I moved back to Jackson in 1975 and started playing clubs again with my cousins and friends. At the same time, I was going over the North American Recording studio a lot, really bugging Mike Daniels. I’d say, “Look man, give me a break. I want to learn. I want to get in the studio.” He’d say, “Well, I’ll give you a call sometime.” I just kept on. I was very persistent because I knew I wanted to learn studio drumming.
James Stroud and Roger Hawkins were big influences on me. James was playing in Jackson and I’d always go hear him play. I knew he was at Malaco Studios as a studio drummer and that’s about when I got interested in it too.
I finally got in with Mike Daniels. He gave me a call and I went over and worked on a Marissa DeFranco session for Elektra records. That was the first thing I did. I heard that other people suggested Mike give me a call; people who thought I was fairly good and thought that he ought to give me a try. Those people really helped by backing me up and believing in me. From then on, Mike started using me a lot. I was learning more and just loved it.
SF: Do you have much control over how your drums are going to sound in the studio?
OH: I care very much about the drum sound. I’ve gotten some new Pearl drums. I’ve got 10″, 12″, 13″, and 14″ mounted toms with the extra length on them. They’re doubleheaded. They’ve been sounding real good. I try to get a good drum sound all the time. Engineers are all different. You get different drum sounds everywhere. Now that I’m putting together a good drumset, I want to go for a drum sound of my own and get it down and try to keep it in relation to every studio. No matter how long it takes, I want to get that certain sound.
Besides the four mounted toms I’ve got a 16″ floor tom, a 22 x 16 bass drum, and an 8 X 14 snare. All of the drums are wood.
SF: Do you use a variety of drumheads in the studio?
OH: Doubleheaded drums give me an option. If I’m on a date and they don’t want a lot of tone, but more “thoomp” without the bigness, I’ll take the bottom heads off, tune them up real quick, pad them a little and I’m set. But I prefer using both heads; Pinstripes on top and Diplomat clear on the bottom. I use an Ambassador on my snare. Roger Hawkins gave me an old ’62 Ludwig 8 x 15 snare drum that’s deadly. It’s going to be a killer for ballads and r&b. It’s got that big fat sound.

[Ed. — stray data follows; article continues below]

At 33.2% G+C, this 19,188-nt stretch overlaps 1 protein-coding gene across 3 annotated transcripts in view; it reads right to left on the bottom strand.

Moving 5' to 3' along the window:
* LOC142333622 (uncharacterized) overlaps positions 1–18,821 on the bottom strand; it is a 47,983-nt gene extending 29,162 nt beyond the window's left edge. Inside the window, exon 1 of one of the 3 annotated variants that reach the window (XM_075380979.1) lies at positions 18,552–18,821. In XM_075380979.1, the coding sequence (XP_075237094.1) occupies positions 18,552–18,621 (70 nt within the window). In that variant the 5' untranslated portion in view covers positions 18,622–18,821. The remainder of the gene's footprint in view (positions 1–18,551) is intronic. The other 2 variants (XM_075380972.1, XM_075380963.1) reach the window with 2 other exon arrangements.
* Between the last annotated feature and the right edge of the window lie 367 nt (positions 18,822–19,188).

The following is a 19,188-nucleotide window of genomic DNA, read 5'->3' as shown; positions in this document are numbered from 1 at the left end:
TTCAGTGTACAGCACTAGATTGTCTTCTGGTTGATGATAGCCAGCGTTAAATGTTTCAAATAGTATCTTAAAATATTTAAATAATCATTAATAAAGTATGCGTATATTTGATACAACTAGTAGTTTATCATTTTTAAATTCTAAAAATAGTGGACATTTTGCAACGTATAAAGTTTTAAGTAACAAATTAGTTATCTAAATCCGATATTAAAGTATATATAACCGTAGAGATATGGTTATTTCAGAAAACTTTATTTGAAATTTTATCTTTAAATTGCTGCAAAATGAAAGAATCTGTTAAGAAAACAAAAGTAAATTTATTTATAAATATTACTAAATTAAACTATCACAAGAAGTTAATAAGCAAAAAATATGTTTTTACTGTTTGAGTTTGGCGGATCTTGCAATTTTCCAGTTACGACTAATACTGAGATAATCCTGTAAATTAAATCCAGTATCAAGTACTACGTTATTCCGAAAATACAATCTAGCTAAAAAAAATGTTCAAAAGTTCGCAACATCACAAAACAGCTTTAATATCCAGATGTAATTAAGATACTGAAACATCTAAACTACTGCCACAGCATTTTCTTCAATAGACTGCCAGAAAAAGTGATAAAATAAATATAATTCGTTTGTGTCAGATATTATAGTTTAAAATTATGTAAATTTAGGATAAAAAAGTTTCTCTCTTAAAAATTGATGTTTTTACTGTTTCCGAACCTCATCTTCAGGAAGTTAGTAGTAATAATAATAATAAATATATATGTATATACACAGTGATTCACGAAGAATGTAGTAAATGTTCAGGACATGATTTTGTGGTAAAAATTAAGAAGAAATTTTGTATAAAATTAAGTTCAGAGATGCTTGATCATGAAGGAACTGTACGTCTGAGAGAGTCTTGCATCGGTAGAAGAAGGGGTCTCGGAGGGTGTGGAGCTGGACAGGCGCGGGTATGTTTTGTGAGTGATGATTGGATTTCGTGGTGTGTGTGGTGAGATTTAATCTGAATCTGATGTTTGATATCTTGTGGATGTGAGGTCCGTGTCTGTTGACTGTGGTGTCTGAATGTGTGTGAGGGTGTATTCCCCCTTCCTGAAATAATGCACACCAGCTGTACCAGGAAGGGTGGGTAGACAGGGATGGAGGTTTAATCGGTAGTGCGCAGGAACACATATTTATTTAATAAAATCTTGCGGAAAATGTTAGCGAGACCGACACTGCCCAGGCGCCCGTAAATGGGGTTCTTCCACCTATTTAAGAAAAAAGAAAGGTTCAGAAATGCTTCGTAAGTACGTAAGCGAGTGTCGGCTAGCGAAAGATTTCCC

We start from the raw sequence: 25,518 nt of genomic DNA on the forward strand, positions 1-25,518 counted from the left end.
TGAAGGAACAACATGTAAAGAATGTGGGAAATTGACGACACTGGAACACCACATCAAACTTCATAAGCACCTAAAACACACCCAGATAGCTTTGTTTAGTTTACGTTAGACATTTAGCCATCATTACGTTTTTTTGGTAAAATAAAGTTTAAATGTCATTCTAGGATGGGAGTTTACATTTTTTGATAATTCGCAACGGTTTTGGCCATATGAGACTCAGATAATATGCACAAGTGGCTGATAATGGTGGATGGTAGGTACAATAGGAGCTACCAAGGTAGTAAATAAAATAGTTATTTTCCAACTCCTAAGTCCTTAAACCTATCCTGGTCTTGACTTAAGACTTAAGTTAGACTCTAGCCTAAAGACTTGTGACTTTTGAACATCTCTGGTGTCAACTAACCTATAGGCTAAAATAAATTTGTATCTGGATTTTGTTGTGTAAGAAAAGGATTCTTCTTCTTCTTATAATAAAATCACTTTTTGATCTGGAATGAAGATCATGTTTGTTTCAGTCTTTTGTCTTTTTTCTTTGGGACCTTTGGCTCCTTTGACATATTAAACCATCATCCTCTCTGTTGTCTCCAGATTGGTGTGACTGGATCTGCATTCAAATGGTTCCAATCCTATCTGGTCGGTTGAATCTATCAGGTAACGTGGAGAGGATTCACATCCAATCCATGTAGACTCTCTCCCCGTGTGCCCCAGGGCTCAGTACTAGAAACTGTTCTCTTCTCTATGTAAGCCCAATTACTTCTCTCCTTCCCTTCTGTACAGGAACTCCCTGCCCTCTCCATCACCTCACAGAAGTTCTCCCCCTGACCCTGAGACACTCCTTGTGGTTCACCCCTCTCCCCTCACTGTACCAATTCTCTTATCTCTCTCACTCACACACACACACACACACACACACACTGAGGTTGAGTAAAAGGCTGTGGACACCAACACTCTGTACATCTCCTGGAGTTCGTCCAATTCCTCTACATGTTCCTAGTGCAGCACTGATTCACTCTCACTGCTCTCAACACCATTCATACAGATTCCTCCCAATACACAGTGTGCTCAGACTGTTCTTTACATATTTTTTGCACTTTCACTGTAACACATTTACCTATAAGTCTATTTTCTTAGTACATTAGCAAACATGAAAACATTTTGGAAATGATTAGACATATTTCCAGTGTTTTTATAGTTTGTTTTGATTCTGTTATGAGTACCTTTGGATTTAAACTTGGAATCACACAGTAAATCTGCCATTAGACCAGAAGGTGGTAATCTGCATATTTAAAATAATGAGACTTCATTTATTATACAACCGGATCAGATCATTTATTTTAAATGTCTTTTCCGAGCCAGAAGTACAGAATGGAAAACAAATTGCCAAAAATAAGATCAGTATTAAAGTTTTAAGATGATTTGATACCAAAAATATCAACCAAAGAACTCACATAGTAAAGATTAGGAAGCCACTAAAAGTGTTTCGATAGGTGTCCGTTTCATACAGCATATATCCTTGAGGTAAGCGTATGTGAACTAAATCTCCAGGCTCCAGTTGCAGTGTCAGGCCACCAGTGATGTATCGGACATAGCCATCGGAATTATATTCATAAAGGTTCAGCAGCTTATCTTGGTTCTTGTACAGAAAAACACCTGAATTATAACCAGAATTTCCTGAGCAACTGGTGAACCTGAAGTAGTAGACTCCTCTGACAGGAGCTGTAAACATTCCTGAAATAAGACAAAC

SF: Do you have any practice routines to keep your studio skills up?
OH: I’ve got practice pads that I work with, and books that I read to keep up with phrases and patterns. I learn real quick. When I played trumpet, I always memorized things, and I didn’t mean to. I memorized or remembered how the songs went and what the parts were. I think I’ve been gifted with being able to remember things. When I go do a date, we’ll run the song down a couple of times and I’ll know it.
SF: Is that a quality most studio drummers have or acquire?
OH: Sometimes. It’s good to have that quickness and speed and still be able to have a good feel. If my drums are recorded in the first take or two—that’s my best takes in most cases.
SF: Are most of your sessions done live or with overdubbing?
OH: Billy Sherril was producing Tammy Wynette’s albums, and he always went for takes using all the instruments and Tammy’s singing. Other times the artists will come in and then come back again after the rhythm tracks have been recorded to do their vocal over. It doesn’t matter to me as long as the singer is there while we’re cutting it. I listen to the singer real close when I’m cutting in order to get the feel of the song, and I try to surround the vocals and make it fit. Usually we’ll work with a “pilot” vocal. They don’t keep the “pilot” vocal track. It’s just used as a point of reference.